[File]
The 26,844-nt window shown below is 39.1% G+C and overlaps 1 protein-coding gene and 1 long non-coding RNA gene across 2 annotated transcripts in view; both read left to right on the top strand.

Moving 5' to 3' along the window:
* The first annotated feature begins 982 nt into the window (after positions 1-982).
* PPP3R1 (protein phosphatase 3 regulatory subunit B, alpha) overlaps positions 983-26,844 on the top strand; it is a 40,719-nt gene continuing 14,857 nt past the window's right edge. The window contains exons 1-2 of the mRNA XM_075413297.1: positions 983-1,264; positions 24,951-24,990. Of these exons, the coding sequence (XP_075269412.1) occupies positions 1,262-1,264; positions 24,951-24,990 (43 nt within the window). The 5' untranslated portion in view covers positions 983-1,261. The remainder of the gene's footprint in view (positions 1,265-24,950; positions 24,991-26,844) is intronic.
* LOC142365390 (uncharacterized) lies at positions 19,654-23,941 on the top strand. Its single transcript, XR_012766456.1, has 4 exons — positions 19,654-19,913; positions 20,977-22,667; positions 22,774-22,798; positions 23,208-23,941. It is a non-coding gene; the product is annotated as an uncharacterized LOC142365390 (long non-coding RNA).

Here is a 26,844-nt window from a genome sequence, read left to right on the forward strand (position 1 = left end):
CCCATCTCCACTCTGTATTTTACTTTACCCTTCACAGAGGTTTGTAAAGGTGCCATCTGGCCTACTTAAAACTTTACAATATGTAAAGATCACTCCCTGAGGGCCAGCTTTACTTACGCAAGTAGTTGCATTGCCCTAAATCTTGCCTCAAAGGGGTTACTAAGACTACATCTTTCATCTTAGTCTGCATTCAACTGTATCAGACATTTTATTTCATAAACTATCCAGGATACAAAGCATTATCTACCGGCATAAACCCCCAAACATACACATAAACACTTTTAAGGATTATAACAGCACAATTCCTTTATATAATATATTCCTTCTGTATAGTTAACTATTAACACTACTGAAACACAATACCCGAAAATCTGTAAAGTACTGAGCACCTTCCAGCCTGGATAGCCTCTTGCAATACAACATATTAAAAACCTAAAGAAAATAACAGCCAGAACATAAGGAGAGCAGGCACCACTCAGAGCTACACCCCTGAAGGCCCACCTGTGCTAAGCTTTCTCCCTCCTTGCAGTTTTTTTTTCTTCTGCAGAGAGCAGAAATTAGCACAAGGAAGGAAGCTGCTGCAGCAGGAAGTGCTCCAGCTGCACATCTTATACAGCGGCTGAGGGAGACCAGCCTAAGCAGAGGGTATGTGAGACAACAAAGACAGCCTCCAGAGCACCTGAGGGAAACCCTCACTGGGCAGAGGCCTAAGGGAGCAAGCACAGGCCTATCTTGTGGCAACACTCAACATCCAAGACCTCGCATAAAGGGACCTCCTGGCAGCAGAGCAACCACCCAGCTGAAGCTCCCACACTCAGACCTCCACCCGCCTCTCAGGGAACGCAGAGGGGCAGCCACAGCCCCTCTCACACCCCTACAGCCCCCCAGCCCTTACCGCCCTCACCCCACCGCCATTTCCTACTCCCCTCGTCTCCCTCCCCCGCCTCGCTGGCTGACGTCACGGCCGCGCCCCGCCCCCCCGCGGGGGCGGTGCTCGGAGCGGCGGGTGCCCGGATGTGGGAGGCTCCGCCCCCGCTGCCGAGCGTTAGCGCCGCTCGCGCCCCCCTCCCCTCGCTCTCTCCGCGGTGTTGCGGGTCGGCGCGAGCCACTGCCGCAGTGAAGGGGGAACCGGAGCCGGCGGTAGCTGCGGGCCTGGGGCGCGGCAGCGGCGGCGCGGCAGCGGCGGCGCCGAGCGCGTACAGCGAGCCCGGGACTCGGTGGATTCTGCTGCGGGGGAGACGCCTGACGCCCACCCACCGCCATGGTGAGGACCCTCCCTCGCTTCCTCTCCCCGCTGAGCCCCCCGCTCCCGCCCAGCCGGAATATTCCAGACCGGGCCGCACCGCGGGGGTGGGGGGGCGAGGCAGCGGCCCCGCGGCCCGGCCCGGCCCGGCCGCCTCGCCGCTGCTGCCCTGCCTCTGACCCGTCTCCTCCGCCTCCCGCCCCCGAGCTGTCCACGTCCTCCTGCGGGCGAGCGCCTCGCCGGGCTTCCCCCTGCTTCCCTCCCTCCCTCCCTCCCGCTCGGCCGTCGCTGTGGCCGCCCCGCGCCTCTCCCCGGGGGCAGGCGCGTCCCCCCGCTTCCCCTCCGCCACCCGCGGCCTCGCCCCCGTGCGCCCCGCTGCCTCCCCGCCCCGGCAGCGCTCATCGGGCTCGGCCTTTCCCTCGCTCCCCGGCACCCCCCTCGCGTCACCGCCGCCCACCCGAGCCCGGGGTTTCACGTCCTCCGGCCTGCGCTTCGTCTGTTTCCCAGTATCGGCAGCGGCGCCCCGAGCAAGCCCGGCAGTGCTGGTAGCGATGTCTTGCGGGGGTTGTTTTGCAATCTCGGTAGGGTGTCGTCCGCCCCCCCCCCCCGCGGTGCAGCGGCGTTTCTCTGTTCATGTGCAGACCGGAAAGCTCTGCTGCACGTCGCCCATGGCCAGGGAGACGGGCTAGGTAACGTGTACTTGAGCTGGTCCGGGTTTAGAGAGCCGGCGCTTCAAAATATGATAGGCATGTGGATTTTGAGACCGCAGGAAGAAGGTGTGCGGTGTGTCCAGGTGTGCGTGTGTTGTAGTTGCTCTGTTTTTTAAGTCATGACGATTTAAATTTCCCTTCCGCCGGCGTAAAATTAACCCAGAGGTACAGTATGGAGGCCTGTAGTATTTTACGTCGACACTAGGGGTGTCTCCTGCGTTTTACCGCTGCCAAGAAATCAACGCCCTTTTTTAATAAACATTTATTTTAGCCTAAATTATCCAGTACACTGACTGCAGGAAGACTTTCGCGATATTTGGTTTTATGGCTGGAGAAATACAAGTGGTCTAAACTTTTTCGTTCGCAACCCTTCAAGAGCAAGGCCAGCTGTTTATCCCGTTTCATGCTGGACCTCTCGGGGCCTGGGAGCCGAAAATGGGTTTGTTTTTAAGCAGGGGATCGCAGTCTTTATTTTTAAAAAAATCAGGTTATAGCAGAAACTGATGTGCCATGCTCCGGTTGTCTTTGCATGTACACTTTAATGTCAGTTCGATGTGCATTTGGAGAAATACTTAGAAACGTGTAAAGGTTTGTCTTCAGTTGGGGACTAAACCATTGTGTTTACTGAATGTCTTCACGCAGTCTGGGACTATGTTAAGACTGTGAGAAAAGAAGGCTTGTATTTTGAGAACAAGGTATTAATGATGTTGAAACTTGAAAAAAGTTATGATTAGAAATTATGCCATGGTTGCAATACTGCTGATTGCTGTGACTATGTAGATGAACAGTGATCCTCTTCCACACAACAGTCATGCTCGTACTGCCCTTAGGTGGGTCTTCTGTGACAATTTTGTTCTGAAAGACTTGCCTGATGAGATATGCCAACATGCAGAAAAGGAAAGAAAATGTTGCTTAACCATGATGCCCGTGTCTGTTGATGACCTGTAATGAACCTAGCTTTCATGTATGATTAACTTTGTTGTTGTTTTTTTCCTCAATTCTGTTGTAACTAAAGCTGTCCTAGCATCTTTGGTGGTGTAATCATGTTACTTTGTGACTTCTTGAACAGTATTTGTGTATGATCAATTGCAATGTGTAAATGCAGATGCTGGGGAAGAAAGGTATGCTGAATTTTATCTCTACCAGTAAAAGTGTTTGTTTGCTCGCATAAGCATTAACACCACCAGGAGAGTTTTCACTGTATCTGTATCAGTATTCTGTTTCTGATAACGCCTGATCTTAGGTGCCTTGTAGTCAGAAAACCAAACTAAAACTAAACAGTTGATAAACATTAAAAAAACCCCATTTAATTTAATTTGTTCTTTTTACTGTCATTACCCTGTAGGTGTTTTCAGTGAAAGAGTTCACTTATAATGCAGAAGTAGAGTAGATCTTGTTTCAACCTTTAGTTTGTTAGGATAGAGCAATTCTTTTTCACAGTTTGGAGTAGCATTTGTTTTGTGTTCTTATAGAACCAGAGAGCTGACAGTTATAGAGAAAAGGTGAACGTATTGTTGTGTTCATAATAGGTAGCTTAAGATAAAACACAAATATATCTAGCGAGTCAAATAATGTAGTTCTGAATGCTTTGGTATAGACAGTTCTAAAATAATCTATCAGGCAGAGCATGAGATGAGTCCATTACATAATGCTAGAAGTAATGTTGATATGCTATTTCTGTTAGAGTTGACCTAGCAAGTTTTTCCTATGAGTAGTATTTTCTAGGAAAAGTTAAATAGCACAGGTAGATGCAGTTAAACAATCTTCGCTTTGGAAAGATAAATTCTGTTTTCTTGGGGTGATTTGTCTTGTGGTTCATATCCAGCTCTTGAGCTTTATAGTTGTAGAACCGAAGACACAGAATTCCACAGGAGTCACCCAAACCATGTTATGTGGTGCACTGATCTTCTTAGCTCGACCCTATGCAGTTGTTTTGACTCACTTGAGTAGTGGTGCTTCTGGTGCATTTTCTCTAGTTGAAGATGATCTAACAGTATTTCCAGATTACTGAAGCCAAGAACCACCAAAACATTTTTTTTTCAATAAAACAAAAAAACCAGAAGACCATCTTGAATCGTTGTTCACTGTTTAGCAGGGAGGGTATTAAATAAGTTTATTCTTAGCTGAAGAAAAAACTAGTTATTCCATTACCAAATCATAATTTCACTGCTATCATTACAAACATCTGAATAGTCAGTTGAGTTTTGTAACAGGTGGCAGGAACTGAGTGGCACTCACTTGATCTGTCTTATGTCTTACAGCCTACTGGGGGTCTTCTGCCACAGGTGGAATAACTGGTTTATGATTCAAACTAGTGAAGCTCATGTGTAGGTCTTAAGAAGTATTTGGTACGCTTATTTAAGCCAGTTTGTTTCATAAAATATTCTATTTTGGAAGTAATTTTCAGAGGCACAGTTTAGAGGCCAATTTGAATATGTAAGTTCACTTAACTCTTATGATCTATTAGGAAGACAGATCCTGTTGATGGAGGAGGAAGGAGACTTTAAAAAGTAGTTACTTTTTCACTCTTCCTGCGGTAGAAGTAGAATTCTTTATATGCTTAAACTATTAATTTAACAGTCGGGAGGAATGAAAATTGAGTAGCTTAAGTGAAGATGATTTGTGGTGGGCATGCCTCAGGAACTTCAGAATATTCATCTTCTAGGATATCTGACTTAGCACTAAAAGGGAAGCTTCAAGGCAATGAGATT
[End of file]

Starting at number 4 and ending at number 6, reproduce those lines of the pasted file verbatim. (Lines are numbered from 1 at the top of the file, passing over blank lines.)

* PPP3R1 (protein phosphatase 3 regulatory subunit B, alpha) overlaps positions 983-26,844 on the top strand; it is a 40,719-nt gene continuing 14,857 nt past the window's right edge. The window contains exons 1-2 of the mRNA XM_075413297.1: positions 983-1,264; positions 24,951-24,990. Of these exons, the coding sequence (XP_075269412.1) occupies positions 1,262-1,264; positions 24,951-24,990 (43 nt within the window). The 5' untranslated portion in view covers positions 983-1,261. The remainder of the gene's footprint in view (positions 1,265-24,950; positions 24,991-26,844) is intronic.
* LOC142365390 (uncharacterized) lies at positions 19,654-23,941 on the top strand. Its single transcript, XR_012766456.1, has 4 exons — positions 19,654-19,913; positions 20,977-22,667; positions 22,774-22,798; positions 23,208-23,941. It is a non-coding gene; the product is annotated as an uncharacterized LOC142365390 (long non-coding RNA).

Here is a 26,844-nt window from a genome sequence, read left to right on the forward strand (position 1 = left end):